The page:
Trade tensions with China will also continue to dominate much of the trade conversation moving into 2019, with tech companies already seeing losses after the Trump administration imposed tariffs as retaliation for intellectual property theft. Concerns about China could have additional impacts on startups working in the artificial intelligence and machine learning space as the Commerce Department considers new export rules on those products.
One year after the passage of the Tax Cuts and Jobs Act of 2017, we expect to see more guidance on the implementation of Opportunity Zones from both federal and state governments. Opportunity Zones allow startups looking to relocate into designated economically depressed areas of the country in exchange for tax incentives. The Trump administration spent much of last year providing guidance on how exactly the law would be implemented, but there continue to be questions as startups look to invest in new communities.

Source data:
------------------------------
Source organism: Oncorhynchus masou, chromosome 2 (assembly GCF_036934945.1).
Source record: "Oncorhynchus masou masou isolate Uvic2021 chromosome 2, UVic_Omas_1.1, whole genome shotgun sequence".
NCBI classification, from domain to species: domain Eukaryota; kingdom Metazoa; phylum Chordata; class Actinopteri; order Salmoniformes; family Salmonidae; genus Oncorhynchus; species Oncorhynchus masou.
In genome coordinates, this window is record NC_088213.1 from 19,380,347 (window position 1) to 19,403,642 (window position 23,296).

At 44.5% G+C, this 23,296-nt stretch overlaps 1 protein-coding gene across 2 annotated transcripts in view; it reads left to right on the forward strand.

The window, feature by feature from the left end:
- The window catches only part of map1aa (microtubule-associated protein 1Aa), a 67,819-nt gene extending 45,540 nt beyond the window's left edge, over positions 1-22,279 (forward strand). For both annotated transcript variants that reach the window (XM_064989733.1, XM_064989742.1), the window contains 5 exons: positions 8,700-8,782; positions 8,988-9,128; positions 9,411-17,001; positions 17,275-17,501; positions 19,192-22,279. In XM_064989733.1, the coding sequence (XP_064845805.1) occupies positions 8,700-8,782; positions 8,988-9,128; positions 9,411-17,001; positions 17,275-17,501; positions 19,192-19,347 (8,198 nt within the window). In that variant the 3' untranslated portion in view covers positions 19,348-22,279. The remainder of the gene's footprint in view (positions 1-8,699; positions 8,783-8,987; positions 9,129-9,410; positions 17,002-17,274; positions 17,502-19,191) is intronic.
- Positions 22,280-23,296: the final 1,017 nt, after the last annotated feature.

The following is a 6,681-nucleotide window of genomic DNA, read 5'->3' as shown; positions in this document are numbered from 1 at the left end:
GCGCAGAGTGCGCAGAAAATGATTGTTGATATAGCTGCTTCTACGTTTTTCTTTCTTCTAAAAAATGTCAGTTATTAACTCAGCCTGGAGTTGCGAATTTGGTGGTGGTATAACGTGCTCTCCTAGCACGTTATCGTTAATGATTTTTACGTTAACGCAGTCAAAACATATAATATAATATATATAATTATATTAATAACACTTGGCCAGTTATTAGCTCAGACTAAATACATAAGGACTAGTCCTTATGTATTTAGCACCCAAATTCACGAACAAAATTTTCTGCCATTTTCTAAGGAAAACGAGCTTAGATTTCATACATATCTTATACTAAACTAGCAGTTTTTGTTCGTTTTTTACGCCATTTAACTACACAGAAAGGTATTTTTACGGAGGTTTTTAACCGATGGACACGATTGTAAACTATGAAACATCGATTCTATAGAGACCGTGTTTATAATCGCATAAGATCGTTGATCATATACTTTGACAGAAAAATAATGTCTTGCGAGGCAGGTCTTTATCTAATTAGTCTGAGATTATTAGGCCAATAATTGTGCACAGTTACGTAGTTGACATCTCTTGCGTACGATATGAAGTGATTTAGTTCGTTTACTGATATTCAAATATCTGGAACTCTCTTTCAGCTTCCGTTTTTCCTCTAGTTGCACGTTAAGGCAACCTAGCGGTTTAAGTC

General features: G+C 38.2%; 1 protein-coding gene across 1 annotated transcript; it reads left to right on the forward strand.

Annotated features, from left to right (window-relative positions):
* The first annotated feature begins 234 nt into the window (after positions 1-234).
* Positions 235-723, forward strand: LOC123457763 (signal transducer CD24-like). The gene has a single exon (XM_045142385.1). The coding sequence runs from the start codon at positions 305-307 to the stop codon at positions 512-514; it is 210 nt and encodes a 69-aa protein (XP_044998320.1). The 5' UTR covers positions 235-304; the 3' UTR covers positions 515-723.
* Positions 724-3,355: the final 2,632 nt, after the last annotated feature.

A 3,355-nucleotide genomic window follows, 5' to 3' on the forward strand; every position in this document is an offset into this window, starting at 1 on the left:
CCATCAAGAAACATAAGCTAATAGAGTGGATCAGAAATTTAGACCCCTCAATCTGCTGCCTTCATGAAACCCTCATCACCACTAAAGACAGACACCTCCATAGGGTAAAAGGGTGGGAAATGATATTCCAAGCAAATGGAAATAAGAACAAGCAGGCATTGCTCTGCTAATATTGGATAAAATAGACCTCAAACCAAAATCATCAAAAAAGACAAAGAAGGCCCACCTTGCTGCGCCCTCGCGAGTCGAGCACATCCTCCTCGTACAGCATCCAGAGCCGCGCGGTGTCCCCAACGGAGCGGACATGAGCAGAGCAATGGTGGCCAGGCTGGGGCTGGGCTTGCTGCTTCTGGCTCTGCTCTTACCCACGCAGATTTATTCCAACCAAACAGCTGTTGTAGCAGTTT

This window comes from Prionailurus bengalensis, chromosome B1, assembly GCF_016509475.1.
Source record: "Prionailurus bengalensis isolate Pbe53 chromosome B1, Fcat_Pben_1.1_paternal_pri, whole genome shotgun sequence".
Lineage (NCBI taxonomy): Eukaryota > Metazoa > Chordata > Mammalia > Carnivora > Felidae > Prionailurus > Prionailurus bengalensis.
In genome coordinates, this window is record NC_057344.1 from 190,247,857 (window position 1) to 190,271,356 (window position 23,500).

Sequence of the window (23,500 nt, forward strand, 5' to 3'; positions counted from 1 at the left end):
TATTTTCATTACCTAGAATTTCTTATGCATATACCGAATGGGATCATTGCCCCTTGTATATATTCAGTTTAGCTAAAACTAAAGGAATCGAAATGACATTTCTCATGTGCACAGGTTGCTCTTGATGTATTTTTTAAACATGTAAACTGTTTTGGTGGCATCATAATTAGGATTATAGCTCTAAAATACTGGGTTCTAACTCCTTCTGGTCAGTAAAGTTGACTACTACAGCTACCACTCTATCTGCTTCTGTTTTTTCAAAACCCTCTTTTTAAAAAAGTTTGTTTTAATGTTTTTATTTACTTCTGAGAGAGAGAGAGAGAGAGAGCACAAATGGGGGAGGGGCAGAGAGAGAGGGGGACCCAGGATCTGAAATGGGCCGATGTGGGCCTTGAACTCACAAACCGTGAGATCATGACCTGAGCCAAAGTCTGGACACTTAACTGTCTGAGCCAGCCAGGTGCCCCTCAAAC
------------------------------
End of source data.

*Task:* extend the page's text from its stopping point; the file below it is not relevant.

In 2018, the Supreme Court's decision in South Dakota v. Wayfair overturned the physical presence standards previously in place, allowing states to set the rules for taxation of online sales. This year, we can expect to see states passing laws to get their hands on tax revenue from e-commerce sales, exposing startups to potentially thousands of different taxing regimes.
The net neutrality debate will continue on all fronts in 2019. Oral arguments in the case challenging the FCC’s repeal of the 2015 net neutrality rules—which kept the Internet a level playing field for startups—are scheduled to start next month. And expect Democrats in Congress to make net neutrality a key issue in 2019, especially in the House where they can set the agenda on everything from net neutrality legislation to FCC oversight.
At the same time, the federal government will continue its work to make broadband more available across the country, including through the release of more spectrum for commercial use. The FCC will proceed with spectrum auctions 2019 to make high frequency airwaves available for the next generation wireless networks.